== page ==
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26 April, 2018

QUEERTECH.IO = ART (URL, IRL)

RMIT:ART:INTERSECT
Melbourne
31 January - 22 March 2018

LIGHTSCAPES
31 January - 1 April 2018

http://queertech.io/
Ongoing

 

Image 01: L-R Xanthe Dobbie *2001 Fuschia Rose* (2017), Xanthe Dobbie, *2002 True Red* (2017), nucbeade *ШАГ* (2017), Xanthe Dobbie *2003 Aqua Sky* (2017). Courtesy Alison Bennett.
Image 02: L-R Alex Hovet *Counter-Charge* (2015), Kayla Anderson *SetOutputWorld (a world of the wrong size)* (2016-2017 ongoing). Courtesy Alison Bennett.
Image 03: Alex Hovet *Counter-Charge* (2015). Courtesy Alison Bennett.

Curated by Alison Bennett, Xanthe Dobbie and Travis Cox

A silvery multi-plane ice film ripples across its 3D-rendered digital sea alongside a monotone, computerised discussion of a pet fish, toilet water sounds, some algorithmic casio samba bop and a repetitive phrase of American rapper Eve’s 2001 hit, ‘Let Me Blow Ya Mind (ft. Gwen Stefani)’. In a pokey, dark shoebox of a space reminiscent of an office server room is an arrangement of seemingly haphazardly ordered wall and floor-mounted screens, monitors, hard-drives, cords, extension leads and black and yellow striped safety tape.

Queertech.io features twenty-seven works from queer-identifying artists play on integrated monitors and sounds in a 27-minute loop, cleverly edited to exist on multiple screens simultaneously, as though self-governing artworks not simply contained to their allocated space but queer and ephemeral in nature. The multi-site result of an online artist callout by director-artist-queers Alison Bennett, Xanthe Dobbie and Travis Cox, these diverse and conceptually rich works riff upon the digital to comedically and poignantly present critiques, research findings, visions and reflections of their relationships with the digital as queer people and artists.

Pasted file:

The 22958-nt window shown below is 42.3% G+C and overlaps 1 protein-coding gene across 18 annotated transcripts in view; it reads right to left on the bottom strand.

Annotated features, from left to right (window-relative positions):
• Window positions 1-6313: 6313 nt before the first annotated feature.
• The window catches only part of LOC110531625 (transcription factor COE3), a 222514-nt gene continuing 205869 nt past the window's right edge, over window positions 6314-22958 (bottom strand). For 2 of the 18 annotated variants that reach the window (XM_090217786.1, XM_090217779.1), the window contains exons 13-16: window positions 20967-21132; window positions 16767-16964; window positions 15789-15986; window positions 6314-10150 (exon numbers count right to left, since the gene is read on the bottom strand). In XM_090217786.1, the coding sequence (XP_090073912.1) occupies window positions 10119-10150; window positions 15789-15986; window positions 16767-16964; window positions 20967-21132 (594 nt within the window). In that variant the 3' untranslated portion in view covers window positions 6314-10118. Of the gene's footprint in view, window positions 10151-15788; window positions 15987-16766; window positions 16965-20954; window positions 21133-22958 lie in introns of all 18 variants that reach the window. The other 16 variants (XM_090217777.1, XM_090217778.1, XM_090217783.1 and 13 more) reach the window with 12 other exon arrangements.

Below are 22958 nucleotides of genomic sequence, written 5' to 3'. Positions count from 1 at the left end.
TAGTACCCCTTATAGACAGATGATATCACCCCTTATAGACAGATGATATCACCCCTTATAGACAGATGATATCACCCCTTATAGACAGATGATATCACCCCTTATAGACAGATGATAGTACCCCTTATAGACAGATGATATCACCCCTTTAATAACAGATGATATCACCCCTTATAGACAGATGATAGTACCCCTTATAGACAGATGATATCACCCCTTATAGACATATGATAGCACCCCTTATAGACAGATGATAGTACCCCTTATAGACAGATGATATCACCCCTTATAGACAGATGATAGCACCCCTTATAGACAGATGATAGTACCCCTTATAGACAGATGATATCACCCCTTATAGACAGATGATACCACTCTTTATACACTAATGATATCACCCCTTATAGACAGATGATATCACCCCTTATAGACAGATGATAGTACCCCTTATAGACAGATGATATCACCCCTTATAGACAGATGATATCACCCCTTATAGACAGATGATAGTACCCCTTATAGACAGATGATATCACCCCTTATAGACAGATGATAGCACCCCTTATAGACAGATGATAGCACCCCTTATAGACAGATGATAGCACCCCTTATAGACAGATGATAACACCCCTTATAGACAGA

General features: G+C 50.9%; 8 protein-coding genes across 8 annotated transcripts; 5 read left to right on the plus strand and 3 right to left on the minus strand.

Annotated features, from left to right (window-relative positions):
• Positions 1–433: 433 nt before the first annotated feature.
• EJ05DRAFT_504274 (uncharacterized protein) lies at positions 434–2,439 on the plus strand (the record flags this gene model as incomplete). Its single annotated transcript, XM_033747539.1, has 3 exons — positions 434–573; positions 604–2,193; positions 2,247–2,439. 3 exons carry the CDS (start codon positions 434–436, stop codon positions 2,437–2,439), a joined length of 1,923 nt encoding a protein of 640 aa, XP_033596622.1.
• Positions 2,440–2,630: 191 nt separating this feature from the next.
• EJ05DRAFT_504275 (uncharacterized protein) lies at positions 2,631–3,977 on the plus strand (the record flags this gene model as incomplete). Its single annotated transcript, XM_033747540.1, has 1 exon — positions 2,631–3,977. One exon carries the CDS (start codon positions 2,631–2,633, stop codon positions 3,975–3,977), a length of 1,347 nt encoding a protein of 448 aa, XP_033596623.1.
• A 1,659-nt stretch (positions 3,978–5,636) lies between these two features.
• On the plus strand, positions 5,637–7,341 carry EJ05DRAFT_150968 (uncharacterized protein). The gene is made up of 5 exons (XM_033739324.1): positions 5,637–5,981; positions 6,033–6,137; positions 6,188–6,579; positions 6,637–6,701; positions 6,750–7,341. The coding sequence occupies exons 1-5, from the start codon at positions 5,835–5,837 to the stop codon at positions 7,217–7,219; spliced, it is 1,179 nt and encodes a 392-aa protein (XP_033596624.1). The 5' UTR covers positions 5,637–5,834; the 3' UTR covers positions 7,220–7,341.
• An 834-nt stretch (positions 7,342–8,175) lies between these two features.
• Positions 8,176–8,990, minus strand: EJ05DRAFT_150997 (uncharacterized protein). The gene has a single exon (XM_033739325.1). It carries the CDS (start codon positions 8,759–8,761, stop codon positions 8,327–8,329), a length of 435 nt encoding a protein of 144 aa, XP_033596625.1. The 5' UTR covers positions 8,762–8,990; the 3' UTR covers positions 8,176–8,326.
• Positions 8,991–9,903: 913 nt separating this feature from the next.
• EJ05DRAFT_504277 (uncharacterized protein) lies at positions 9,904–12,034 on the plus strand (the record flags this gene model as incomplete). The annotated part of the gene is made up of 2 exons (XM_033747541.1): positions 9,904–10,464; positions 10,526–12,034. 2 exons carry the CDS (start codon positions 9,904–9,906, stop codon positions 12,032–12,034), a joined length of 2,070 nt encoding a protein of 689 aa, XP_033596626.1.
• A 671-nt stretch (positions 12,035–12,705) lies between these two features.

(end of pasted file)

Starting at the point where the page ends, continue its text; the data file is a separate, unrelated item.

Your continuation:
Inherent in viewing works in this bizarrely meditative context is the recollection of fragments, those of James Murray perhaps most powerfully present after I leave the gallery. Murray’s single-channel video Imagine A Place to be Among Friends (2016) scrolls through a finite selection of generative geometric black-and-white cult-esque symbological forms which penetrate the exhibition space with their flickering, multi-screen presence, darting around and occupying a variation of space at any given time. I later learn, when visiting the online exhibition contained at http://queertech.io/, that these symbologies were generated using a combination of software and derived from the dominant and recurring motifs in archived material from Chicago’s Leather Archive and Museum.

Rather than a selection of campy three-dimensional video-game style renderings - though those are represented here, too - and perhaps due to the many text-based works, the physical installation feels rather earnest; reflective. Virginia-based artist Tara Youngborg uses the language of the storybook - itself a powerful tool for intergenerational sharing of experience - combined with a single-image overlay in i used to be a cheerleader (2015). With its largely static medium, the work has a particular affective power in its user-led pixelation and erasure of the young artist’s portrait, whereby the author’s tender and at times humorous reflection on a childhood cheer squad crush is revealed gradually by the user. Similarly tender text prompting contemplation is also utilised in Miriam Poletti’s Lonely Girl Phenomenology (2017) a video investigation of sculptural forms which match the feeling of an ex-partner’s body - translucent water beads, a padded pink neck-cushion, plasticine, cotton insulation.